If you can't take Mohammad to the education...

...bring the education to him. And in as low-tech a way as possible, since he doesn't have Internet—or even library—access. That's the idea behind the Blue Trunk Library, a project designed to provide continuing healthcare education to workers in developing countries. From the article on PLoS Medicine:

    The idea of creating the BTL collection stemmed from the conclusions of a joint survey conducted by the ministry of health and the WHO country office in Guinea to define the continuing education needs for health workers based in the health districts. The survey found that these workers needed to broaden their skills. Therefore, the WHO library was asked to compile a collection of appropriate books to suit the different education needs of health district workers at various professional levels. The WHO library in Geneva started the BTL project in 1998. Guinea was the first country to benefit from this prototype [3], which was then extended to other African countries before being taken up in developing countries in other parts of the world. There are English and French versions of the BTL.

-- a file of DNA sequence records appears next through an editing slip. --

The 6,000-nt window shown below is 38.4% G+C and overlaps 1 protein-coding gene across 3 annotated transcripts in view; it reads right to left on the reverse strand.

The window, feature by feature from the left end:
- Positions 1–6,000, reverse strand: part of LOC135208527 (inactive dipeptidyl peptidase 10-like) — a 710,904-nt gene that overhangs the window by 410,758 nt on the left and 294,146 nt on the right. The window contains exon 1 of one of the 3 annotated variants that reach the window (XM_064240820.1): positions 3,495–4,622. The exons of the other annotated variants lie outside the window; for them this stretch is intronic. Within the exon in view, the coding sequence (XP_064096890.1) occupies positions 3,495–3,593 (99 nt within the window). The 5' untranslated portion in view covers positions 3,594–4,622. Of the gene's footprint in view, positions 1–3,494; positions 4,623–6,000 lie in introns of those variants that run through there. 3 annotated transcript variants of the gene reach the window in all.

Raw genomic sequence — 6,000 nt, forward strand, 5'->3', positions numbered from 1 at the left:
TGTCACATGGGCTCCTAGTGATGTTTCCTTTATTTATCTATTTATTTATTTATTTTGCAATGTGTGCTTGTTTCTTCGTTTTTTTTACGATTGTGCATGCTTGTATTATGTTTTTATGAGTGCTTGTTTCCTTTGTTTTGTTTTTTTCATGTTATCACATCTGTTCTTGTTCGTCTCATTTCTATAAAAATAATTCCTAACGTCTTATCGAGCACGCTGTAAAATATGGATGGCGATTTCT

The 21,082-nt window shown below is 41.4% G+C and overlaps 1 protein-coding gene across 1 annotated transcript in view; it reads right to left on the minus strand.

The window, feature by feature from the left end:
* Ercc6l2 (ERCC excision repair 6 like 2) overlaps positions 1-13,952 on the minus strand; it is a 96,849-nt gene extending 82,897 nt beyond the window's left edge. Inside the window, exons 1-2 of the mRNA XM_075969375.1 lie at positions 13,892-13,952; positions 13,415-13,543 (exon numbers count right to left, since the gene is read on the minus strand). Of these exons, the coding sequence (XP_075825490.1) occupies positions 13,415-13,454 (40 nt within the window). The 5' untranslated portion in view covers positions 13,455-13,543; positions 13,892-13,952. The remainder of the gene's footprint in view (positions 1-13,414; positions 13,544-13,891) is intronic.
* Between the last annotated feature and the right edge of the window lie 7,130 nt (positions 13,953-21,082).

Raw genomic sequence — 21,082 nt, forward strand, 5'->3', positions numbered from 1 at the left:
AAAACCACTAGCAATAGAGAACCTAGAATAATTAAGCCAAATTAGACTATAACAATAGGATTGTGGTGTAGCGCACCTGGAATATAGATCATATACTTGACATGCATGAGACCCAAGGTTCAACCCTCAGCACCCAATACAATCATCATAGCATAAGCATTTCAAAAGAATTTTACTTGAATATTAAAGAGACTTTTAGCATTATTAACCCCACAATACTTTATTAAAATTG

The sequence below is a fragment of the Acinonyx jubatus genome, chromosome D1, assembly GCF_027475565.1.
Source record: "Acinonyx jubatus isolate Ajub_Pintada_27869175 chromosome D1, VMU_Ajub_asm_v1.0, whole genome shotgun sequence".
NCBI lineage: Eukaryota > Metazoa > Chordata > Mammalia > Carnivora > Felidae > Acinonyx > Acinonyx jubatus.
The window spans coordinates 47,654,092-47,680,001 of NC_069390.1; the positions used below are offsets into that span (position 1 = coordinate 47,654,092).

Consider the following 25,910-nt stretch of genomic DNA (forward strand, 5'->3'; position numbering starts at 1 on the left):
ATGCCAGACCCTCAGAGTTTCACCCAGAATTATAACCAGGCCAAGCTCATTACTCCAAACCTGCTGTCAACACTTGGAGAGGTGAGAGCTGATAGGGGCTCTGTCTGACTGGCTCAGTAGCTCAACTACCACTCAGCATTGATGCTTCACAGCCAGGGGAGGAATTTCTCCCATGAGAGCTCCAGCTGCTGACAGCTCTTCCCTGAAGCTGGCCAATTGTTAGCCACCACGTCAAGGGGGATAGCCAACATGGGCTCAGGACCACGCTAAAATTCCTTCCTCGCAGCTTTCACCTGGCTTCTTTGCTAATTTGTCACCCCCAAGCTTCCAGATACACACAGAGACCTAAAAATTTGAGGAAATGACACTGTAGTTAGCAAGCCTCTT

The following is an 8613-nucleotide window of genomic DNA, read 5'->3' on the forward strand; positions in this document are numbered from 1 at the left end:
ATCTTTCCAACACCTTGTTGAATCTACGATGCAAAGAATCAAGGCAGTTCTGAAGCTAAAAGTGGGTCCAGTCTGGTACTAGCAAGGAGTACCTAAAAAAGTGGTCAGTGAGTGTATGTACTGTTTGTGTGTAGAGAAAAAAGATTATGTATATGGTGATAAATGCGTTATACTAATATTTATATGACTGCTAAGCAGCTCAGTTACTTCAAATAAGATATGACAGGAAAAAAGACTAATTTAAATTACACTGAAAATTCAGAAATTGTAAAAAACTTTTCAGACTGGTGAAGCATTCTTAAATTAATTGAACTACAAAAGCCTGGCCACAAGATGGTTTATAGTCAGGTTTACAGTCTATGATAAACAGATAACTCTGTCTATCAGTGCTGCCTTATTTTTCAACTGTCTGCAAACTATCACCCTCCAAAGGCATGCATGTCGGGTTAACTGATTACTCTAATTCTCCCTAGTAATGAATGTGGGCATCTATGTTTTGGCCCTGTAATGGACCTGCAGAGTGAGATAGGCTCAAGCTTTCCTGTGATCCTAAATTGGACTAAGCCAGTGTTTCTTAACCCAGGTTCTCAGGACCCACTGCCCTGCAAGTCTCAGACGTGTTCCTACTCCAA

The BTL is “a ready-to-use documentation module” [4] of about 150 WHO and non-WHO books and manuals fitted into a blue metal trunk (Figure 1). The materials are arranged and filed in such a way that users can easily identify the ones that they need. Fourteen topics have been chosen using a basic classification code, e.g., General Medicine and Nursing (100), Community Health (110), and these codes are written on each filing box.

The article says that training sessions have been organized in 14 countries, including Burundi, Guinea, Ethiopia, Republic of Congo, Mauritania, and Mali. While there still are language-related problems—it's more difficult to find appropriate texts in some languages than others—this is a good way to try to improve healthcare in difficult areas by providing training any way they can.

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